By Mary Walker, Petrus Blog Contributor
One of my favorite Bible stores is that of Queen Esther. Her uncle urged her to go before her husband, the king, to plead for the lives of her people. Also, because she went to the king without being summoned, she risked being executed herself. Talk about a lot of pressure in that “ask!” To prepare, Esther, her maids, and her people fasted and prayed for three days.
While the work we do in development is vital to the life of the Church, I don’t think any of us have risked our lives to meet our financial goals. And unlike Queen Esther, we probably didn’t humble ourselves with dung and ashes on our heads either! Yet, Esther’s story teaches us that a good cause alone, one that God no doubt supports, may not be enough to bring about his will. If we want to harness the power of God, the Bible tells us that prayer, fasting, and action are “tools” that impact outcomes.
These tools are used throughout scripture and in the lives of the saints: as signs of repentance and conversion, for insight and wisdom, and in an effort to “persuade” God.
To me, it is a mystery WHY God is moved by prayer, fasting, and even our work, especially when what we want are GOOD things. Yet, scripture and the Church teach us to go to God in prayer for the things that we need and want. Why is that? Could it be because prayer, fasting and action can change OUR hearts and remind us that all we have comes from our loving God? God’s wisdom is so vast that we can’t even imagine, let alone understand, all of the “moving parts” that he constantly juggles within the tapestry of our lives. And, he promises that even if we sin, make bad decisions, are victims of the sins of others or seemingly random circumstances, everything can work for the good.
As the heavens are higher than the earth, so are my ways higher than your ways and my thoughts than your thoughts. (Isaiah 55:9)
God writes straight with crooked lines. (old proverb sometimes attributed to St. Teresa of Avila)
How does this relate to our work in development? We all believe that God is on the side of our ministries. After all, each ministry came about to further the kingdom of heaven in some particular way. Yet, God asks us to pray, sacrifice, and work nonetheless. What better time than Lent to pray for our ministries and the fulfillment of God’s plan for them? What better time to unite these prayers to fasting and other sacrifices to give Our Lord an extra nudge and to open our hearts to wisdom and trust in fulfilling HIS plan?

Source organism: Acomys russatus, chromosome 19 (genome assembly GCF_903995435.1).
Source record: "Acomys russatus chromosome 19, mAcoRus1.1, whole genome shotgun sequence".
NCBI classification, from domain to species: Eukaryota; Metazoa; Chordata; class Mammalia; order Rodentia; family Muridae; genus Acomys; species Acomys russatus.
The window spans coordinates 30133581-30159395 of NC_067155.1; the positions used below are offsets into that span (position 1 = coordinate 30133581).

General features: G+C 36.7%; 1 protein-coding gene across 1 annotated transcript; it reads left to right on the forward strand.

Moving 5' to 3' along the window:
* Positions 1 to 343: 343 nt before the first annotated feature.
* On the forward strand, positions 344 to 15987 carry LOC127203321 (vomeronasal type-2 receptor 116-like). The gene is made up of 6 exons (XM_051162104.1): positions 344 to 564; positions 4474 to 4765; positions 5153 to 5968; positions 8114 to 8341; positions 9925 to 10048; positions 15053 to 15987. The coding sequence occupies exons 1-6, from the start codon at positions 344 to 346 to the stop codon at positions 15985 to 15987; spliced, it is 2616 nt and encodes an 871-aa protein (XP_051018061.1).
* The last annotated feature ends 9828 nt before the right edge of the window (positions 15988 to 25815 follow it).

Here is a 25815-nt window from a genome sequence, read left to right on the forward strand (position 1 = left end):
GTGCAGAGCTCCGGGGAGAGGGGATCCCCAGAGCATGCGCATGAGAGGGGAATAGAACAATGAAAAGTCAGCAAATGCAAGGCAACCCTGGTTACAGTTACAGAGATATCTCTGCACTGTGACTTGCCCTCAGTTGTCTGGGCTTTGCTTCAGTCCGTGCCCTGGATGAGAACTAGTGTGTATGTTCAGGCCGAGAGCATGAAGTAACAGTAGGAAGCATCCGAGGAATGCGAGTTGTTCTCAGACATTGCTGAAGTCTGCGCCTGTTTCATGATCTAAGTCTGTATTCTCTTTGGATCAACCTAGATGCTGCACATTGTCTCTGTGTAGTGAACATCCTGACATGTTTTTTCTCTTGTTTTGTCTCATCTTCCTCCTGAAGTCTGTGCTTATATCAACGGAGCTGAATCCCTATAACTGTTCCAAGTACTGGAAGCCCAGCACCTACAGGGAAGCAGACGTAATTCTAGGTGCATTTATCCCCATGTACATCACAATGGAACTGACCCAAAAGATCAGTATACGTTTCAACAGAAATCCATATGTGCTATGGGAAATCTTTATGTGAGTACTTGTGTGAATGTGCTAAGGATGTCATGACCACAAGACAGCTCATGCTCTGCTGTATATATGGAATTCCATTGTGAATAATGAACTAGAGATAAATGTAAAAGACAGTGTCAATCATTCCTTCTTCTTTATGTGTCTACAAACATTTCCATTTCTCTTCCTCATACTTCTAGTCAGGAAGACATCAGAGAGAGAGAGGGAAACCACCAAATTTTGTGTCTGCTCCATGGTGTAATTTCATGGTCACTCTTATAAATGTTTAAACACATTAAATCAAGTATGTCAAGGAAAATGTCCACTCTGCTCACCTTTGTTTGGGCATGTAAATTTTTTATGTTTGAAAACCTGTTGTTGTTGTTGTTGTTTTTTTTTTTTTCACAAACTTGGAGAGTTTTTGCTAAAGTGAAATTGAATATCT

Our experience also teaches us that while prayer is essential, it’s usually not enough. We need to work too. There is a Russian nautical proverb that says, “Pray to God, but row towards shore.” In development, we row hard and for long distances. Through our holy work, we LIVE and promote the third discipline of Lent, almsgiving. Alms are sacrificial gifts to those in need. Our ministries either directly address a need or empower others to do so.
We also have a personal responsibility and spiritual need to give alms. Generosity not only helps others, it fosters our own gratitude. Lent is a time for each of us to renew the commitment we’ve made to our ministries by giving a financial gift, or adding a bit if we are already in the habit of giving.
Just as Esther took a risk, Lent can be a time for us to extend our efforts beyond our personal comfort zones. What is standing in the way of your ministry becoming even better? What can YOU do, with prayer, fasting, and effort, to bring about this change?
As development professionals, we have the privilege of inviting others to enjoy the blessings of giving alms. Lent is a time to reach out to our benefactors, especially our most challenging prospects, to help them grow in holiness by gently and respectfully reminding them to give alms—perhaps through a gift to your ministry.
Lenten appeals can also be an effective way to raise funds and honor the penitential spirit of the season. A simple letter, email, social media, or online appeal reminds the faithful that while we look forward to the joy of Easter, we live in a world of need TODAY—need for God’s total self-giving love, need for community, and need for the temporal necessities. If you have not done such an appeal in the past, why not consider one during this Lent?
Finally, we have to remember that our Lenten observances are a process toward holiness. Some days we will live out the spirit of this season better than others. We are not saints yet, but saints have faced challenges and discouragement too. We are in good company. Development is holy work. Development is a path toward our own sainthood, and it will not always be a smooth one!
How can you incorporate prayer, fasting, and almsgiving this Lent in your personal and professional life?